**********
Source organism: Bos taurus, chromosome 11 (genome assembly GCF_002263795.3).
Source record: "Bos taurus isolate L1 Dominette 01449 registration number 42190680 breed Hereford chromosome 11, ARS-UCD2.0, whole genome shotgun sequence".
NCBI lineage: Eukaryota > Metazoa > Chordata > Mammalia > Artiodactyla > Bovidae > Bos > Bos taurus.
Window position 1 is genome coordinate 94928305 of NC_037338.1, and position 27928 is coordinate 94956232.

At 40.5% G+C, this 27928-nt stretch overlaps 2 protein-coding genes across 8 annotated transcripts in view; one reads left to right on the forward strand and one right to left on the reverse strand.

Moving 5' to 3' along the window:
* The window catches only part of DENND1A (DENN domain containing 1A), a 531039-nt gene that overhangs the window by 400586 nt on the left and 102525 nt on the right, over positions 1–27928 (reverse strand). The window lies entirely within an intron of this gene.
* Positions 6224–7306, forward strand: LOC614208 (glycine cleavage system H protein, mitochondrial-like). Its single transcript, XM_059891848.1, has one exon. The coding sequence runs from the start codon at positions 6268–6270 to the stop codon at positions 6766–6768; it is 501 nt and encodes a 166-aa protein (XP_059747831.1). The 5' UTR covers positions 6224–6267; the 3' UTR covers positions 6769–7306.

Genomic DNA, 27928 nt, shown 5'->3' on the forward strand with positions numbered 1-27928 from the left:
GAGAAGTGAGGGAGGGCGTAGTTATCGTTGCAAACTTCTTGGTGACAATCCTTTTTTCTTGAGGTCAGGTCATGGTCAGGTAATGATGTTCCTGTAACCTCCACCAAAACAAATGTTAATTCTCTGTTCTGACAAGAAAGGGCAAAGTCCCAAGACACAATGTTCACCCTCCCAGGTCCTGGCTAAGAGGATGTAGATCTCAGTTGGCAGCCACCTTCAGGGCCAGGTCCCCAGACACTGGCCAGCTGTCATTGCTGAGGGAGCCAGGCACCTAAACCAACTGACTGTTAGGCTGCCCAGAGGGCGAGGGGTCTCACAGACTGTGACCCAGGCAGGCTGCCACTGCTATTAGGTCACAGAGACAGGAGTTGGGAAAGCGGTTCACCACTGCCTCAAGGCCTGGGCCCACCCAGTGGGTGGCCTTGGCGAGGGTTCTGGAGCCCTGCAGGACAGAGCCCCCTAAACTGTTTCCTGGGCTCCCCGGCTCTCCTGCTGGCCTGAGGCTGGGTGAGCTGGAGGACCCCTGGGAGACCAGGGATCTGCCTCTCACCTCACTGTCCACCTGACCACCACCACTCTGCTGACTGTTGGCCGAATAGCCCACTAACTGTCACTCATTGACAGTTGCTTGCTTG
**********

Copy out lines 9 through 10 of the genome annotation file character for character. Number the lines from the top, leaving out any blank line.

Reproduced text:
Genomic DNA, 27928 nt, shown 5'->3' on the forward strand with positions numbered 1-27928 from the left:
GAGAAGTGAGGGAGGGCGTAGTTATCGTTGCAAACTTCTTGGTGACAATCCTTTTTTCTTGAGGTCAGGTCATGGTCAGGTAATGATGTTCCTGTAACCTCCACCAAAACAAATGTTAATTCTCTGTTCTGACAAGAAAGGGCAAAGTCCCAAGACACAATGTTCACCCTCCCAGGTCCTGGCTAAGAGGATGTAGATCTCAGTTGGCAGCCACCTTCAGGGCCAGGTCCCCAGACACTGGCCAGCTGTCATTGCTGAGGGAGCCAGGCACCTAAACCAACTGACTGTTAGGCTGCCCAGAGGGCGAGGGGTCTCACAGACTGTGACCCAGGCAGGCTGCCACTGCTATTAGGTCACAGAGACAGGAGTTGGGAAAGCGGTTCACCACTGCCTCAAGGCCTGGGCCCACCCAGTGGGTGGCCTTGGCGAGGGTTCTGGAGCCCTGCAGGACAGAGCCCCCTAAACTGTTTCCTGGGCTCCCCGGCTCTCCTGCTGGCCTGAGGCTGGGTGAGCTGGAGGACCCCTGGGAGACCAGGGATCTGCCTCTCACCTCACTGTCCACCTGACCACCACCACTCTGCTGACTGTTGGCCGAATAGCCCACTAACTGTCACTCATTGACAGTTGCTTGCTTG